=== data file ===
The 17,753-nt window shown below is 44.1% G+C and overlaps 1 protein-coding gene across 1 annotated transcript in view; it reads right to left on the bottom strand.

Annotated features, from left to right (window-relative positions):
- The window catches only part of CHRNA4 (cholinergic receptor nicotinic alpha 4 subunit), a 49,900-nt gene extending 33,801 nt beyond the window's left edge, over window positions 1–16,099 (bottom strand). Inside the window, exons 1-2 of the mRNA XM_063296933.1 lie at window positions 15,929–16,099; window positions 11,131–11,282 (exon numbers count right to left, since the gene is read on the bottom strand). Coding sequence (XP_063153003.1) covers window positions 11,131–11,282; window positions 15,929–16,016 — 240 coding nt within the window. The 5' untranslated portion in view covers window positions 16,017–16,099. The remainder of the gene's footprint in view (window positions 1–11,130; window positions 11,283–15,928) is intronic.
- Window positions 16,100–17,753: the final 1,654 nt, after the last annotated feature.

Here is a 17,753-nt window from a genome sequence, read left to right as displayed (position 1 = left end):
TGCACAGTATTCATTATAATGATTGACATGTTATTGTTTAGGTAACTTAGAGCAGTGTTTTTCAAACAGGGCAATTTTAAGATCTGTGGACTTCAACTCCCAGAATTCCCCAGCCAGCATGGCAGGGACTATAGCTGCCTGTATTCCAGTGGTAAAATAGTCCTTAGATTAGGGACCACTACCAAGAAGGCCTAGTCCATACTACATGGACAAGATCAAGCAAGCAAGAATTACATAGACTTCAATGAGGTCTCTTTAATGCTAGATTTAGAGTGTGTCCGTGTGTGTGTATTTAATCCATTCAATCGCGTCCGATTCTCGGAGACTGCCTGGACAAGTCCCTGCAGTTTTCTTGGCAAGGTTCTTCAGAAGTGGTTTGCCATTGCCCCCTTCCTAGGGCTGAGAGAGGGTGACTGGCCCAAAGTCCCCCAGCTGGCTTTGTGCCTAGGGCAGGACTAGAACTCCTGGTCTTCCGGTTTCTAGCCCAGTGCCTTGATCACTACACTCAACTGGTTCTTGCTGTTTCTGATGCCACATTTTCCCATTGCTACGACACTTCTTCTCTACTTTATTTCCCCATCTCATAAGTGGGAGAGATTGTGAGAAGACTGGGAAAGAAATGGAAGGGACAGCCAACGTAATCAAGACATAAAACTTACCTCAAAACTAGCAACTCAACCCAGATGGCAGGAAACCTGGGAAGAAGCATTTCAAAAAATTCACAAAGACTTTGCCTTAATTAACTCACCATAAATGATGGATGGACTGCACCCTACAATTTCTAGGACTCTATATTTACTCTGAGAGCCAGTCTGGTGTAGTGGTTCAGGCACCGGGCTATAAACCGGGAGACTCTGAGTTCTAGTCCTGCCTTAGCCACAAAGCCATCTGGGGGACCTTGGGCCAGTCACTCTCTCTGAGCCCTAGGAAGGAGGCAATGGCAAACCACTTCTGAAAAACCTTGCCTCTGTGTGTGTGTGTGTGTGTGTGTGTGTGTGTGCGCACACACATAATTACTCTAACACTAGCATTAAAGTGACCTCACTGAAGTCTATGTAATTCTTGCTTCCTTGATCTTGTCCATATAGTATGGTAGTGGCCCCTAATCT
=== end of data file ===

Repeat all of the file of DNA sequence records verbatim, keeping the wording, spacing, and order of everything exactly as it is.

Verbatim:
The 17,753-nt window shown below is 44.1% G+C and overlaps 1 protein-coding gene across 1 annotated transcript in view; it reads right to left on the bottom strand.

Annotated features, from left to right (window-relative positions):
- The window catches only part of CHRNA4 (cholinergic receptor nicotinic alpha 4 subunit), a 49,900-nt gene extending 33,801 nt beyond the window's left edge, over window positions 1–16,099 (bottom strand). Inside the window, exons 1-2 of the mRNA XM_063296933.1 lie at window positions 15,929–16,099; window positions 11,131–11,282 (exon numbers count right to left, since the gene is read on the bottom strand). Coding sequence (XP_063153003.1) covers window positions 11,131–11,282; window positions 15,929–16,016 — 240 coding nt within the window. The 5' untranslated portion in view covers window positions 16,017–16,099. The remainder of the gene's footprint in view (window positions 1–11,130; window positions 11,283–15,928) is intronic.
- Window positions 16,100–17,753: the final 1,654 nt, after the last annotated feature.

Here is a 17,753-nt window from a genome sequence, read left to right as displayed (position 1 = left end):
TGCACAGTATTCATTATAATGATTGACATGTTATTGTTTAGGTAACTTAGAGCAGTGTTTTTCAAACAGGGCAATTTTAAGATCTGTGGACTTCAACTCCCAGAATTCCCCAGCCAGCATGGCAGGGACTATAGCTGCCTGTATTCCAGTGGTAAAATAGTCCTTAGATTAGGGACCACTACCAAGAAGGCCTAGTCCATACTACATGGACAAGATCAAGCAAGCAAGAATTACATAGACTTCAATGAGGTCTCTTTAATGCTAGATTTAGAGTGTGTCCGTGTGTGTGTATTTAATCCATTCAATCGCGTCCGATTCTCGGAGACTGCCTGGACAAGTCCCTGCAGTTTTCTTGGCAAGGTTCTTCAGAAGTGGTTTGCCATTGCCCCCTTCCTAGGGCTGAGAGAGGGTGACTGGCCCAAAGTCCCCCAGCTGGCTTTGTGCCTAGGGCAGGACTAGAACTCCTGGTCTTCCGGTTTCTAGCCCAGTGCCTTGATCACTACACTCAACTGGTTCTTGCTGTTTCTGATGCCACATTTTCCCATTGCTACGACACTTCTTCTCTACTTTATTTCCCCATCTCATAAGTGGGAGAGATTGTGAGAAGACTGGGAAAGAAATGGAAGGGACAGCCAACGTAATCAAGACATAAAACTTACCTCAAAACTAGCAACTCAACCCAGATGGCAGGAAACCTGGGAAGAAGCATTTCAAAAAATTCACAAAGACTTTGCCTTAATTAACTCACCATAAATGATGGATGGACTGCACCCTACAATTTCTAGGACTCTATATTTACTCTGAGAGCCAGTCTGGTGTAGTGGTTCAGGCACCGGGCTATAAACCGGGAGACTCTGAGTTCTAGTCCTGCCTTAGCCACAAAGCCATCTGGGGGACCTTGGGCCAGTCACTCTCTCTGAGCCCTAGGAAGGAGGCAATGGCAAACCACTTCTGAAAAACCTTGCCTCTGTGTGTGTGTGTGTGTGTGTGTGTGTGTGTGCGCACACACATAATTACTCTAACACTAGCATTAAAGTGACCTCACTGAAGTCTATGTAATTCTTGCTTCCTTGATCTTGTCCATATAGTATGGTAGTGGCCCCTAATCT